Stem cell transplantation (SCT) is currently the only curative option for sickle cell disease. Cerebrovascular disease (CVD) is one of the main indications to undertake this procedure as even with best conventional approaches there is a significant risk of recurrence or progression and there is evidence that SCT arrests disease progression, though more detailed study of outcomes is awaited. Early studies of SCT in sickle cell disease showed a high rate of neurological complications that led to the optimization of protocols.
We conducted a retrospective analysis of related SCT in children with severe SCD between 2001 and 2010 at our institution to study the effect of transplantation. 20 patients (11 male, 9 female) received a BMT for sickle CVD (n=11) or recurrent vaso-occlusive crises (n=9). One patient with CVD was a second procedure following primary graft failure in a previous sibling transplant. CVD was investigated with clinical history and examination, transcranial Doppler ultrasound, magnetic resonance imaging/magnetic resonance angiography and psychometric testing using WISC-IV: 7 patients had no evidence of CVD, 5 had silent infarcts, 6 ischaemic stroke and 2 Moya-Moya disease. The median age at transplantation was 136 months (range 34 – 210 months). Donor source was HLA-matched siblings in 18 patients, one 9/10 mismatched sibling and HLA-matched relative in another. Bone marrow was used in all (n=19) but one patient who received combined bone marrow and umbilical cord. All patients (n=18) but two received conditioning with oral busulfan 14 mg/kg, cyclophosphamide 200 mg/kg and alemtuzumab 0.3 mg/kg; 1 patient received fludarabine 160 mg/m2, treosulfan 42 mg/m2, thiotepa 10mg/kg and ATG (Thymoglobulin) 11.25 mg/kg and 1 patient received oral busulfan 16mg/kg, cyclophosphamide 200 mg/kg and antilymphocyte globulin (45 mg/kg). GvHD prophylaxis was provided with ciclosporin and short course methotrexate (n=18), ciclosporin and MMF (n=1) and ciclosporin alone (n=1). Mean cell dose was 3.70 × 108 TNC/kg (range 1.45 – 6.16 × 108 TNC/kg). Neutrophil engrafment (>0.5 × 109/L) occurred at a median of 19.5 days (range 12 – 28 days) and platelet engrafment (>50 × 109/L) at median of 26 days (range 21 – 52 days). The median follow up is 974 days (range 270 – 3622 days). 18 patients achieved stable donor haemopoiesis, one patient suffered secondary graft failure due to Parvovirus B19 infection and one patient died on day +21 post-transplant due to sepsis and multi-organ failure.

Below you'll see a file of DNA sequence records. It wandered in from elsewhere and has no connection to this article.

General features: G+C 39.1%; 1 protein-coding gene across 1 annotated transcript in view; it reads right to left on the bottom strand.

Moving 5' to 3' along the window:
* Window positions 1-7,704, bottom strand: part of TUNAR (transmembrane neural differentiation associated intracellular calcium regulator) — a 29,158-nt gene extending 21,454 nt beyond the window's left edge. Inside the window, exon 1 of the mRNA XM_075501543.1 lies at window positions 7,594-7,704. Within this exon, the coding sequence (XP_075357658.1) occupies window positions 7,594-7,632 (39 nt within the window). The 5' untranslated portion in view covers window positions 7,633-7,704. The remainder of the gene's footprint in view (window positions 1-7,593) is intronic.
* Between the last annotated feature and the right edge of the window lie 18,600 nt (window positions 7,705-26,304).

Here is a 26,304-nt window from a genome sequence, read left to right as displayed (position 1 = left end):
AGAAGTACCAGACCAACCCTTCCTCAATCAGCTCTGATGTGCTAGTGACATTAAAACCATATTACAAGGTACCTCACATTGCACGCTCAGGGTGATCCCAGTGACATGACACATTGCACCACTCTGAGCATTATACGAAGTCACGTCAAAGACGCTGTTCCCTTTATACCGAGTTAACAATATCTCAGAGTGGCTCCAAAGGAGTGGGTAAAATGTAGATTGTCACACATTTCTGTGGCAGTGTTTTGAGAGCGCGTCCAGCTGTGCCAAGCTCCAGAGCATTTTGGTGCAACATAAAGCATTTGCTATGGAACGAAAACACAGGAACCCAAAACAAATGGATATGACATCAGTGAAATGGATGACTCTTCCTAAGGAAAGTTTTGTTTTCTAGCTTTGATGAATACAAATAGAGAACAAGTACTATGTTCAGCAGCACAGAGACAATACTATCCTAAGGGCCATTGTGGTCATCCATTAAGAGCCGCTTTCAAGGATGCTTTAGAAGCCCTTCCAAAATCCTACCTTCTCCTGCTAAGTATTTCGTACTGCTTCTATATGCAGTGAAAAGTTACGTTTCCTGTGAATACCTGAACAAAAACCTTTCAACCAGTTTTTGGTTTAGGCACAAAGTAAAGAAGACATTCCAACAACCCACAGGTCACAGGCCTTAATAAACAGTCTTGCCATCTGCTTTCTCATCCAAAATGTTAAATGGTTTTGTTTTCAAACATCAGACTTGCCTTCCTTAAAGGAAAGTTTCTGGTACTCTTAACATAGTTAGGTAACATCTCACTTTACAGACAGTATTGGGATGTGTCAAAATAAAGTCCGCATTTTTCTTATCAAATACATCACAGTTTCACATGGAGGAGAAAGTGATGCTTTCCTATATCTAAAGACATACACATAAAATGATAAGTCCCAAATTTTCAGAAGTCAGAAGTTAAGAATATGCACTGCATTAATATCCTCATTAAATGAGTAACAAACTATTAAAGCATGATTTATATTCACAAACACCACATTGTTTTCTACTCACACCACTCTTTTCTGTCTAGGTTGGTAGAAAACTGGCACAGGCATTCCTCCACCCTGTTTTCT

No significant sickle related neurological events occurred during these transplants. All 18 patients with long-term engraftment achieved radiological stabilization of the underlying CVD. Imaging performed at least 12 months post SCT showed no further changes from pre-transplant images. There were no clinical neurological events after SCT. Psychometric testing demonstrated improvements in all areas in patients transplanted for silent infarcts, particularly those affecting processing speed. In summary, SCT appears safe even in patients with severe CVD, arrests further progression and shows functional improvement.
No relevant conflicts of interest to declare.
Asterisk with author names denotes non-ASH members.